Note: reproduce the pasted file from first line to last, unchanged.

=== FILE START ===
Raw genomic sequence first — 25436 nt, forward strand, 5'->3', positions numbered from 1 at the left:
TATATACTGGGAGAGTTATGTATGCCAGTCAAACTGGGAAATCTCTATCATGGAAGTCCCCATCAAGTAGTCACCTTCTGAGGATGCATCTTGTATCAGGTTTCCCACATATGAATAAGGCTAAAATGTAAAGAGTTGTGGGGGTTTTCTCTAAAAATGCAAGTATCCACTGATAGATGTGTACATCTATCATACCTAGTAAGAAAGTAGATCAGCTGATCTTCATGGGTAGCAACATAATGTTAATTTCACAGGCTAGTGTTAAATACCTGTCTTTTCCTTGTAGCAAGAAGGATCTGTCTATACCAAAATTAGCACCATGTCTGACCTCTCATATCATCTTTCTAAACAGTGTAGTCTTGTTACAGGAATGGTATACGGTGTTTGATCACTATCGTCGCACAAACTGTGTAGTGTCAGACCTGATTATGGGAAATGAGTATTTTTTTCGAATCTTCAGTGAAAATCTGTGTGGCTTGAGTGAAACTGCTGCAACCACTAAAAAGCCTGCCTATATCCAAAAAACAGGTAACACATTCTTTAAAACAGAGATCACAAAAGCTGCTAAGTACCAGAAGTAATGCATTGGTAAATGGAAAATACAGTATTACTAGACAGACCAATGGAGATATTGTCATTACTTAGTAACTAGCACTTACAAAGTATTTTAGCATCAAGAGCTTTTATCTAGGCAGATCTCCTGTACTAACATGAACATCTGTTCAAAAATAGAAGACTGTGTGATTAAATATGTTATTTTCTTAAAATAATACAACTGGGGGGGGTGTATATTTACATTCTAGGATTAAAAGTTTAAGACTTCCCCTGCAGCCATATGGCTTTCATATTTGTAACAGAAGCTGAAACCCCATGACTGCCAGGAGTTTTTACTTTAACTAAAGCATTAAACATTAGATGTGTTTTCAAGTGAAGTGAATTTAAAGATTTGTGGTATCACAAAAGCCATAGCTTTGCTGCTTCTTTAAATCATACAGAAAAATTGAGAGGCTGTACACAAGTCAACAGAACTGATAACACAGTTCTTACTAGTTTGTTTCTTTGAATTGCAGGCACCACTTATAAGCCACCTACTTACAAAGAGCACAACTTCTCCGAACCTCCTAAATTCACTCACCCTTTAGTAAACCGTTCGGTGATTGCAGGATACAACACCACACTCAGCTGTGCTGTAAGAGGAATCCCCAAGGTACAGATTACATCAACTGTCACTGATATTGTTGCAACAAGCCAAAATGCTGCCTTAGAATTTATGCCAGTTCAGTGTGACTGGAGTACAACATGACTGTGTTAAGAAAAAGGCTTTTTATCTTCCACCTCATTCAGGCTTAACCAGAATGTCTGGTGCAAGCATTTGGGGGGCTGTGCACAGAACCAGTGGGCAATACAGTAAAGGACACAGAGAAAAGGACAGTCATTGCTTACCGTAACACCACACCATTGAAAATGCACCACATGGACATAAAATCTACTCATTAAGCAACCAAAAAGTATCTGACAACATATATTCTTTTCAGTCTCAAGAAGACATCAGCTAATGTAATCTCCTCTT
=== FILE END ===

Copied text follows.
Raw genomic sequence first — 25436 nt, forward strand, 5'->3', positions numbered from 1 at the left:
TATATACTGGGAGAGTTATGTATGCCAGTCAAACTGGGAAATCTCTATCATGGAAGTCCCCATCAAGTAGTCACCTTCTGAGGATGCATCTTGTATCAGGTTTCCCACATATGAATAAGGCTAAAATGTAAAGAGTTGTGGGGGTTTTCTCTAAAAATGCAAGTATCCACTGATAGATGTGTACATCTATCATACCTAGTAAGAAAGTAGATCAGCTGATCTTCATGGGTAGCAACATAATGTTAATTTCACAGGCTAGTGTTAAATACCTGTCTTTTCCTTGTAGCAAGAAGGATCTGTCTATACCAAAATTAGCACCATGTCTGACCTCTCATATCATCTTTCTAAACAGTGTAGTCTTGTTACAGGAATGGTATACGGTGTTTGATCACTATCGTCGCACAAACTGTGTAGTGTCAGACCTGATTATGGGAAATGAGTATTTTTTTCGAATCTTCAGTGAAAATCTGTGTGGCTTGAGTGAAACTGCTGCAACCACTAAAAAGCCTGCCTATATCCAAAAAACAGGTAACACATTCTTTAAAACAGAGATCACAAAAGCTGCTAAGTACCAGAAGTAATGCATTGGTAAATGGAAAATACAGTATTACTAGACAGACCAATGGAGATATTGTCATTACTTAGTAACTAGCACTTACAAAGTATTTTAGCATCAAGAGCTTTTATCTAGGCAGATCTCCTGTACTAACATGAACATCTGTTCAAAAATAGAAGACTGTGTGATTAAATATGTTATTTTCTTAAAATAATACAACTGGGGGGGGTGTATATTTACATTCTAGGATTAAAAGTTTAAGACTTCCCCTGCAGCCATATGGCTTTCATATTTGTAACAGAAGCTGAAACCCCATGACTGCCAGGAGTTTTTACTTTAACTAAAGCATTAAACATTAGATGTGTTTTCAAGTGAAGTGAATTTAAAGATTTGTGGTATCACAAAAGCCATAGCTTTGCTGCTTCTTTAAATCATACAGAAAAATTGAGAGGCTGTACACAAGTCAACAGAACTGATAACACAGTTCTTACTAGTTTGTTTCTTTGAATTGCAGGCACCACTTATAAGCCACCTACTTACAAAGAGCACAACTTCTCCGAACCTCCTAAATTCACTCACCCTTTAGTAAACCGTTCGGTGATTGCAGGATACAACACCACACTCAGCTGTGCTGTAAGAGGAATCCCCAAGGTACAGATTACATCAACTGTCACTGATATTGTTGCAACAAGCCAAAATGCTGCCTTAGAATTTATGCCAGTTCAGTGTGACTGGAGTACAACATGACTGTGTTAAGAAAAAGGCTTTTTATCTTCCACCTCATTCAGGCTTAACCAGAATGTCTGGTGCAAGCATTTGGGGGGCTGTGCACAGAACCAGTGGGCAATACAGTAAAGGACACAGAGAAAAGGACAGTCATTGCTTACCGTAACACCACACCATTGAAAATGCACCACATGGACATAAAATCTACTCATTAAGCAACCAAAAAGTATCTGACAACATATATTCTTTTCAGTCTCAAGAAGACATCAGCTAATGTAATCTCCTCTT